#Google Webmaster Hangouts Notes – 11 January, 2019


Hey! Welcome to my Google Webmaster Hangouts Notes!

Table of Contents

 Announcements

  • Google+ will be sunsetted soon.
  • There will be many changes in Google Search Console: some sections will be closed down and not transferred to the new GSC. A  lot of things are not really necessary, showing too much information which doesn’t have any immediate value. For example, crawl errors where all the errors that have ever been discovered are shown.

Questions and Answers

If you deliver a server-rendered page to Google, make sure there’s no JavaScript that can remove or reload content if this JS breaks

When you serve a server-rendered page to Google and this page has JavaScript, make sure that if this JavaScript breaks, it won’t lead to removing or reloading the content. Otherwise, it may interfere with Google indexing.

One more thing to note: if you’re doing server-side rendering, your static HTML page should have all the functionality that your users do. For example, all the links and schema markup should be in place or Google won’t be able to crawl them.

Using dynamic rendering or showing a mobile version of the website to Google and a desktop version to users is not seen as cloaking

Cloaking is when the content served to a user and Googlebot is significantly different, e.g. spammy vs not spammy, with different functionality, etc.

Mobile version and server-side rendering are equivalent content with the same functionality, just served in a different way, so it’s not seen as cloaking by Google.

Redirect the old resources URLs to the new URLs when making significant changes to your website

When you make changes to the website, it’s advisable to redirect the old resources to the new ones, for example, the old CSS and JS URLs with version indication in them. When you do a push and a resource URL changes, Google can’t access the old resource URL anymore, and it makes rendering much more difficult.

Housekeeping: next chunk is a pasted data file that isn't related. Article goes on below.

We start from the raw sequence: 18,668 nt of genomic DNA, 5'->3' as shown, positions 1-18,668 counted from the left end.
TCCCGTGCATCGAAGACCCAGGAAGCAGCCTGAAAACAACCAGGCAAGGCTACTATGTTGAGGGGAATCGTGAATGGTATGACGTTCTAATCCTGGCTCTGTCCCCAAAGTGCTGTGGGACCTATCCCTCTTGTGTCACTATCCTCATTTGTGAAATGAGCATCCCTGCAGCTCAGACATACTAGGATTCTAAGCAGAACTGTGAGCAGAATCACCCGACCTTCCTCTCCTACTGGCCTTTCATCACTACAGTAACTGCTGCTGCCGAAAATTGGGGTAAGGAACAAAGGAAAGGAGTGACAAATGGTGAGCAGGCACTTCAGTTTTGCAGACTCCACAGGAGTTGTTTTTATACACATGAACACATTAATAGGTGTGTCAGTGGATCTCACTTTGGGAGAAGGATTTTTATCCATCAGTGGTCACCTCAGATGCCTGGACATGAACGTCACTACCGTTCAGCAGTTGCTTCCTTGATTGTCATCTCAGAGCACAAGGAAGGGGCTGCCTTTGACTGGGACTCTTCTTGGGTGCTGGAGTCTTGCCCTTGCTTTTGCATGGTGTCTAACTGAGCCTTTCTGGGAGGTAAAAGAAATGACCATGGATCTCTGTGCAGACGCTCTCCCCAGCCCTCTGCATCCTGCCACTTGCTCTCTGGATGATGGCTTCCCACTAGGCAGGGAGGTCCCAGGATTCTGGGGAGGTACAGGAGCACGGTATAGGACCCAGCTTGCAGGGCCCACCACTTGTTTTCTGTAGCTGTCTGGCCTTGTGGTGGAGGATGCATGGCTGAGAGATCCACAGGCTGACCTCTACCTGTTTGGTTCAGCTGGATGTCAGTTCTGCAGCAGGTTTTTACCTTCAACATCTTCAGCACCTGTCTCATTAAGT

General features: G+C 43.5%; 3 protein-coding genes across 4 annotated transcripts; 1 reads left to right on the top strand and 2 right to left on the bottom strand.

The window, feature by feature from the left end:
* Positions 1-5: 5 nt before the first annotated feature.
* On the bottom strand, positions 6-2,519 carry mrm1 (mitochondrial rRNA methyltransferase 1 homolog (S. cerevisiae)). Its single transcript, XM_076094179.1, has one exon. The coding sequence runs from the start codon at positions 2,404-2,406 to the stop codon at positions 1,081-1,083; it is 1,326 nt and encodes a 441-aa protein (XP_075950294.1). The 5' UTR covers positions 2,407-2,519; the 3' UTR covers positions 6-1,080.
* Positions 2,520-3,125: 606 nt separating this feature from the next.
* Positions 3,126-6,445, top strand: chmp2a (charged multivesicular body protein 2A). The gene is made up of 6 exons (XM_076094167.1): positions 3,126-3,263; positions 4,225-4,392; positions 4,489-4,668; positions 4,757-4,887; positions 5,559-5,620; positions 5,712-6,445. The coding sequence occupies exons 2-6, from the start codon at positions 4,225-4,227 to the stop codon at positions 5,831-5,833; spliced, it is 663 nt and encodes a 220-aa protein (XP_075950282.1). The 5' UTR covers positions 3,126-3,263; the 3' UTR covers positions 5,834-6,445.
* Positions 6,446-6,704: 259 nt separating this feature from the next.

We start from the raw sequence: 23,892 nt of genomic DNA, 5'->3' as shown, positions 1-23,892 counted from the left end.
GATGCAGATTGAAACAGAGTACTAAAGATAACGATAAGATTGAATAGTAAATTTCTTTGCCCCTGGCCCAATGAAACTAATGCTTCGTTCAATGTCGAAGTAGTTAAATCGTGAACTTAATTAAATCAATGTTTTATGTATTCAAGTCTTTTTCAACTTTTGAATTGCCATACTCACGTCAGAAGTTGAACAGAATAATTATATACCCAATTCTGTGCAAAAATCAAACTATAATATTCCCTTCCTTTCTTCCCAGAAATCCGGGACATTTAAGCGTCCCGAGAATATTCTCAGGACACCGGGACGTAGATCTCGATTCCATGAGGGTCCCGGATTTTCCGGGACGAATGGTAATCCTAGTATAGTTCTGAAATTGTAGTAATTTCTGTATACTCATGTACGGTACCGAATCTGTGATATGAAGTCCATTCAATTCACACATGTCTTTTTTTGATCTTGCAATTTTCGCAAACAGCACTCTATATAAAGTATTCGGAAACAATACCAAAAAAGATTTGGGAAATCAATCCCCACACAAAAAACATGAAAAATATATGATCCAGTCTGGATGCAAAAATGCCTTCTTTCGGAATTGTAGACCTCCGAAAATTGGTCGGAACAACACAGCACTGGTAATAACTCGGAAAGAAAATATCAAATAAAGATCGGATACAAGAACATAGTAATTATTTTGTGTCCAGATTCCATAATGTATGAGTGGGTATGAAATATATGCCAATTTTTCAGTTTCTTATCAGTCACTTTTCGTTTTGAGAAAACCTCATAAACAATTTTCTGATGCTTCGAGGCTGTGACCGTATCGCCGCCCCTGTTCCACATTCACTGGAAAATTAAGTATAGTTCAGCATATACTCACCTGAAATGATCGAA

Mobile usability issues notifications does not always mean your pages are not mobile-friendly

Sometimes websites get notifications that some of the pages are not mobile friendly while in reality the mobile friendliness tool shows that they are.

This might not be a problem with your website, just Google Search Console being ‘too helpful’. As we know, there is a delay between indexing and rendering a page. So when some of resources are not available during indexing, Google Search Console may flag a page as not mobile-friendly. But once these resources are fetched and rendered, everything will be OK.

So if your live test of mobile-friendliness is fine, don’t worry about the alerts.

Sites using a CDN are treated by Google as any other website

A CDN (which stands for Content Delivery Network) is just a way to deliver the content.

Additionally, a CDN doesn’t influence your geo targeting: it’s OK to have a CDN or hosting in a country X while you are targeting a country Y as long as Google can recognize the targeted country in the top level domain or/and in your GSC settings.

If you change images URLs, set up redirects from the old URs to the new ones

If you change images URLs (in the process of migration, for example), it will definitely influence your image search traffic. So it’s advisable to set up redirects from the old image URLs to the new ones to help Google forward any signals it has from the old images to the new images.

If you don’t implement the redirects, the new images will still be discovered by Google, but they will need time to get ranked again all the way up where the old images used to be. And this process might take quite long as image search changes much less frequently than web search.

Switching design templates or themes can lead to significant changes in rankings

If you change a template or re design your website, you may see significant changes in rankings even if your URL structure and the content stay the same.

But this doesn’t mean the rankings will drop. In many cases you might see positive changes if you significantly improve your website (e.g. add relevant structured data, use a clear HTML structure, etc,).

It’s OK to have 2 sets of the same content in the source and show only one depending on the device. But…

From Google standpoint, it’s fine to have 2 sets of the same content in the source code of pages: mobile and desktop, when one version is hidden with CSS depending on the website a user is on.

However, such a configuration seems over-complicated. It also slows down the pages since Google still loads both versions. So it’s better to find a more efficient way of having a mobile website version (for example, a responsive design).

Multiple websites targeting different locations vs a single website with location pages